I've found diastatic malt powder online at a reasonable $4 for a kilo which will make a LOT of bagels at 2 tsp per batch. Shipping, however, is $21 more. So I think I'll keep trying to find it in person.
Paul
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Offline ap269

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Re: Malt powder vs syrup
« Reply #3 on: April 04, 2010, 09:35:56 AM »
Abby, I have both, but haven't used the syrup yet. I've read though that the older the malt powder gets the less active the enzymes are. The source where I get my malt powder from guarantees full enzyme activity for 3 months after delivery. So I would advise to get really small amounts because you don't need much, only 1/3 oz - 2/3 oz per 2 lb of flour.

I noticed you wrote that your recipe called for powder only. I checked mine, and that one calls for both. The malt syrup has to be added to the boiling water in my recipe. Hmm, I thought I had the same version as you have because I also had the fancy hot cross bun paste in mine...
Andrea (ap269)

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Offline Abby

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Re: Malt powder vs syrup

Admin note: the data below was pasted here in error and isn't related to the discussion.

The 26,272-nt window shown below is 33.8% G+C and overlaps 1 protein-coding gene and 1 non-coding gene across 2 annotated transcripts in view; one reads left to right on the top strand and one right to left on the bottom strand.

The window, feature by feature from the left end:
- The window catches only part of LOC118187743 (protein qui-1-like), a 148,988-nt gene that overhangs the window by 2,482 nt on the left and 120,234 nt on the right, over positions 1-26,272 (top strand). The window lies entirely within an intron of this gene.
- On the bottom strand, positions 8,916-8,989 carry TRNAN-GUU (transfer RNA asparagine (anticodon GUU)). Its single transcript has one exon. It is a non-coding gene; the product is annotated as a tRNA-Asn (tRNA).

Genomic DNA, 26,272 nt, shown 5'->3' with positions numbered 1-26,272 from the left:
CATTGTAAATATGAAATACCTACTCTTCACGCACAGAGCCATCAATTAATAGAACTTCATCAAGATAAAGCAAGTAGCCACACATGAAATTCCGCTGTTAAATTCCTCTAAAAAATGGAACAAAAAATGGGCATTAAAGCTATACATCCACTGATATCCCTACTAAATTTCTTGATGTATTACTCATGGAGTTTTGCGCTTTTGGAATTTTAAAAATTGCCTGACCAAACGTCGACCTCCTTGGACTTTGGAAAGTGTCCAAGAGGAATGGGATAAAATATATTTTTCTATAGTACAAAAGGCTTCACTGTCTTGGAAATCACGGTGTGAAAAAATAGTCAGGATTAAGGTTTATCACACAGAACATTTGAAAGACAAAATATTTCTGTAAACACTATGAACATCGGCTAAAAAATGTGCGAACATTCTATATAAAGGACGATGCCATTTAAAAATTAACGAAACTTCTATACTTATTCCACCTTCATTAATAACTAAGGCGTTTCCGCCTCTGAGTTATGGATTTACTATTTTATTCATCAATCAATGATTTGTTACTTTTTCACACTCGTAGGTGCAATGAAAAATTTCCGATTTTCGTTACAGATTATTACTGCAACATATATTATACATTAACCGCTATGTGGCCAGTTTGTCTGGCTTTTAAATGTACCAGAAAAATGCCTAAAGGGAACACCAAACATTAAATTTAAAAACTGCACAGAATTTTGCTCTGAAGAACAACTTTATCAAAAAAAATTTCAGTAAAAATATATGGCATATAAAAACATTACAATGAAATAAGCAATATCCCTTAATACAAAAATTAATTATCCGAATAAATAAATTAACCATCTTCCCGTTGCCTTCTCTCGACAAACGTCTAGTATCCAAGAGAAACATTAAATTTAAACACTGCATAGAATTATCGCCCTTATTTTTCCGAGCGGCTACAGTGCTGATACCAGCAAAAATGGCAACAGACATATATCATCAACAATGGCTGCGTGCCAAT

« Reply #4 on: April 04, 2010, 02:50:29 PM »
Yep, you're right, Andrea. I was just referring to the stuff that you add to the dough (powder in this recipe, choice in the BBA). You also add syrup to the water during boiling. I was more interested in how the two worked differently in the dough . . . . . . Sorry for the confusion!

But it does bring up the interesting question: I wonder what other differences there are between the different versions of the book in other recipes and if we'll discover them!

Offline Abby

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Re: Malt powder vs syrup
« Reply #5 on: April 11, 2010, 06:40:10 PM »
I'm wondering if everyone who made the bagels that turned out flat and uncooked used the diastic powder . . .?

I noticed that both Paul and I subbed in the malt syrup instead and both of our bagels seemed to turn out normally (puffy and chewy and cooked through).

Wondering if there could be a connection?!

Offline ap269

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Re: Malt powder vs syrup
« Reply #6 on: April 12, 2010, 01:58:02 AM »
Looking forward to reading other bakers' answers on this question.
As for me: I used diastatic malt POWDER, and my bagels turned out flat and uncooked.
Andrea (ap269)

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Offline Paul

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Re: Malt powder vs syrup
« Reply #7 on: April 12, 2010, 12:02:12 PM »
I should note that malt syrup can not be diastatic because simply making it into a syrup involves boiling, and temperatures over 140º will kill off any enzymes.

Only malt powder can be diastatic and only if it's processed at lower temps. If it's ground up or the grain is dried at too high a temp, again it kills the enzymes and you have non-diastatic malt powder.
Paul
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I used to think I was indecisive, but now I'm not so sure.